These are all task-specialized forms of communication, with blurry lines between them. Here’s my understanding of what is used and in what situations.
IMPORTANT: Make sure you logout of any services if you’re using a shared computer!
Short messages, often with limited/difficult to use search/history. Stream of consciousness. There or you missed it. Great for brainstorming, organizing, and quick, specific questions. Expectations: Synchronous/real time.
Used by both developers and end users; though often separated.
Usually some way of following a given topic, or different "rooms" for longer term topics.
Slack & Discord (old skool: IRC) are the two most common systems.
Please join the MakeItZone slack (invite link) and join the
Longer discussions, more complex problems and answers, shorter how-to’s, searchable; tends to be public. Expectations: Asynchronous/time delayed.
Usually hosted on some sort of message board or forum.
More advanced forum platforms can even be used as informal wikis (group editable documents).
Discourse is a popular forum package, and we maintain our own server!
Head over to forum.makeit.zone, sign up, and find the project discussions for community sensors; see if you can "follow" them and/or add a comment.
End-user documentation, requirements, specifications, etc.
Often these are wiki pages included with the source code, dedicated web-sites, or generated using a system such as Read the Docs.
A way to share source code, preferably with a history (infinite undo) and tools to compare different versions, and merge them. Different versions could come from one person, or from multiple contributors.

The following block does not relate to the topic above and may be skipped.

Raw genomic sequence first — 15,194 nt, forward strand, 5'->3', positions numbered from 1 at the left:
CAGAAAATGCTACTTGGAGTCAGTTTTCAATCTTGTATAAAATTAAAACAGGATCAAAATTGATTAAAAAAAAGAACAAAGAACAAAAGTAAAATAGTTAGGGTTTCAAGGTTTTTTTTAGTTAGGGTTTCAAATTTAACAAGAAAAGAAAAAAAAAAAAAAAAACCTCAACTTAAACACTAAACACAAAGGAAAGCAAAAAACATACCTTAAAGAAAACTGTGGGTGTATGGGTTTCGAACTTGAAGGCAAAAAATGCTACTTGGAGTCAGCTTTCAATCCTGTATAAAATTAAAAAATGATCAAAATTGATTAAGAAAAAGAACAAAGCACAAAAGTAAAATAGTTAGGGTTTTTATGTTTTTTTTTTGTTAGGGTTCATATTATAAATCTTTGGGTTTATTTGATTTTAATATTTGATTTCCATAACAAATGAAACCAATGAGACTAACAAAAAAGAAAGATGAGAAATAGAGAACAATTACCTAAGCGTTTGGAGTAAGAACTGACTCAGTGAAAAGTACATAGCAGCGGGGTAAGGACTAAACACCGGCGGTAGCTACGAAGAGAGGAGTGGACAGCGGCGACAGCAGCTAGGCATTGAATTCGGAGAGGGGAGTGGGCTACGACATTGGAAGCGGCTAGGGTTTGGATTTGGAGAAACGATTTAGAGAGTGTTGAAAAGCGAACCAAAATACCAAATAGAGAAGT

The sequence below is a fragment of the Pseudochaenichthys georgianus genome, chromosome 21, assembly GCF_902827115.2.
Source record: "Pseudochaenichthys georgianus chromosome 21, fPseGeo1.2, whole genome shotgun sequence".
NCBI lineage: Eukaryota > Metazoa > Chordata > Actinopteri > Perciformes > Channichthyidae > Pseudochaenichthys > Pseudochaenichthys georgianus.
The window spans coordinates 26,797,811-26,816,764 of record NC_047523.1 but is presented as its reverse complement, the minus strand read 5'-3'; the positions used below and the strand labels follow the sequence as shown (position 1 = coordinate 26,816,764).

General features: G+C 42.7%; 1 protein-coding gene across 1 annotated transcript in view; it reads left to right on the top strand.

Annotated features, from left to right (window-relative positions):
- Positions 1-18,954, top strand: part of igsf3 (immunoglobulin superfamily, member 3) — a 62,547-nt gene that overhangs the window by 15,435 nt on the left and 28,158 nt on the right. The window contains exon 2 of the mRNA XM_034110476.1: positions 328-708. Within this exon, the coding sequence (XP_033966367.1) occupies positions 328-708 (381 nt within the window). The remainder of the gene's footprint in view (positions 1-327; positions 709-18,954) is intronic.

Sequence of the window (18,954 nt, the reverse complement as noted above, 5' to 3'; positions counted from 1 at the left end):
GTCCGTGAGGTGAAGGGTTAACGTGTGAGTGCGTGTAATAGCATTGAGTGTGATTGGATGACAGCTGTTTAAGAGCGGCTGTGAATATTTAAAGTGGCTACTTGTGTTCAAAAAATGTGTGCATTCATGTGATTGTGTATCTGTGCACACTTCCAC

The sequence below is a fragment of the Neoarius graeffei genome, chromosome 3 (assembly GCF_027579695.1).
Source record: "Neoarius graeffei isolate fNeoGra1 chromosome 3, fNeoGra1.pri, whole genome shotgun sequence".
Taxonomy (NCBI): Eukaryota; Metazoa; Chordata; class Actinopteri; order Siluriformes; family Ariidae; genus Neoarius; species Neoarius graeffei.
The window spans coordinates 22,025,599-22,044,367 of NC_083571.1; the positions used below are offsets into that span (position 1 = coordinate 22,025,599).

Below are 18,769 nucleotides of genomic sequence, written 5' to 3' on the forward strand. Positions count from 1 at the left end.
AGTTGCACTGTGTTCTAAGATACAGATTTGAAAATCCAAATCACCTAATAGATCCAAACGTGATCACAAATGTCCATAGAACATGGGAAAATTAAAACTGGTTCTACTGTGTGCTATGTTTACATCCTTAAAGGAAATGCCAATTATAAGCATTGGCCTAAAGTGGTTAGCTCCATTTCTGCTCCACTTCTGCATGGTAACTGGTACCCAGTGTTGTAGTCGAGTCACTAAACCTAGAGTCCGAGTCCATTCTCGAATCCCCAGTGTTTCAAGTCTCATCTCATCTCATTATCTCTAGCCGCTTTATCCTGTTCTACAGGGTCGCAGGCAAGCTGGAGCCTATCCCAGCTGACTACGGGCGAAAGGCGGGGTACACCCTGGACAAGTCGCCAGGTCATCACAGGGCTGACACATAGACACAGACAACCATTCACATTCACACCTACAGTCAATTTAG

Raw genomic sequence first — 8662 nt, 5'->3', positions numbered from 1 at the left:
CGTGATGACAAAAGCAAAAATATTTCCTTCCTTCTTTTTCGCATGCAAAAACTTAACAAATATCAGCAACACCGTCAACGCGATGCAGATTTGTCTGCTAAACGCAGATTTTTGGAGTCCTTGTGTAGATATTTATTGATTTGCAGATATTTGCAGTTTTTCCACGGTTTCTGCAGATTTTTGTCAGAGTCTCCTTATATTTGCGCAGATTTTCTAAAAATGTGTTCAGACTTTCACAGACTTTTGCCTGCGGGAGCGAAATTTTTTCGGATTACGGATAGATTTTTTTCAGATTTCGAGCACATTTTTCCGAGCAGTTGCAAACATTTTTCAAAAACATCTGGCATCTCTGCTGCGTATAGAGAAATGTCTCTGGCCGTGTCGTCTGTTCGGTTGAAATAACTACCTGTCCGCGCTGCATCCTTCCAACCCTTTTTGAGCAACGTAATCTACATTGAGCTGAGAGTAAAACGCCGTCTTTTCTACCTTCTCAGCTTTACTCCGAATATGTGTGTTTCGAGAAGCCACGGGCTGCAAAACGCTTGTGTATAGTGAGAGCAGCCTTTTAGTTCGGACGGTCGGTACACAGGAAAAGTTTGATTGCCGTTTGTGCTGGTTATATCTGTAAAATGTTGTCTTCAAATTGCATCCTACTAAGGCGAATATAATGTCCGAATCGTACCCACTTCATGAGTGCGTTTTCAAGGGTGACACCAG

One of the most popular tools in this space is
git. It was created to manage all the contributions to the Linux kernel, and has grown to a place of dominance for open source projects.
Key to it’s success are that it is de-centralized. Every copy of the repository contains all of the history of every tracked file, up to the point where it was last synced with other repositories (for the same project.) It has very robust methods of detecting and comparing changes (deltas) using cryptographic hashes.
GitHub is a private service that hosts github repositories. it is largest of several git service providers.
Although technically not required, it is convenient to have a central "master" repository to which everyone syncs.
These services all have other features such as bug tracking, feature requests, community discussions, documentation, etc.
Distant Runner Up: Email
Still useful, but often as a less reliable reminder system.
Suffers from silo’ing: hard to find out about something if you aren’t included (from the beginning.)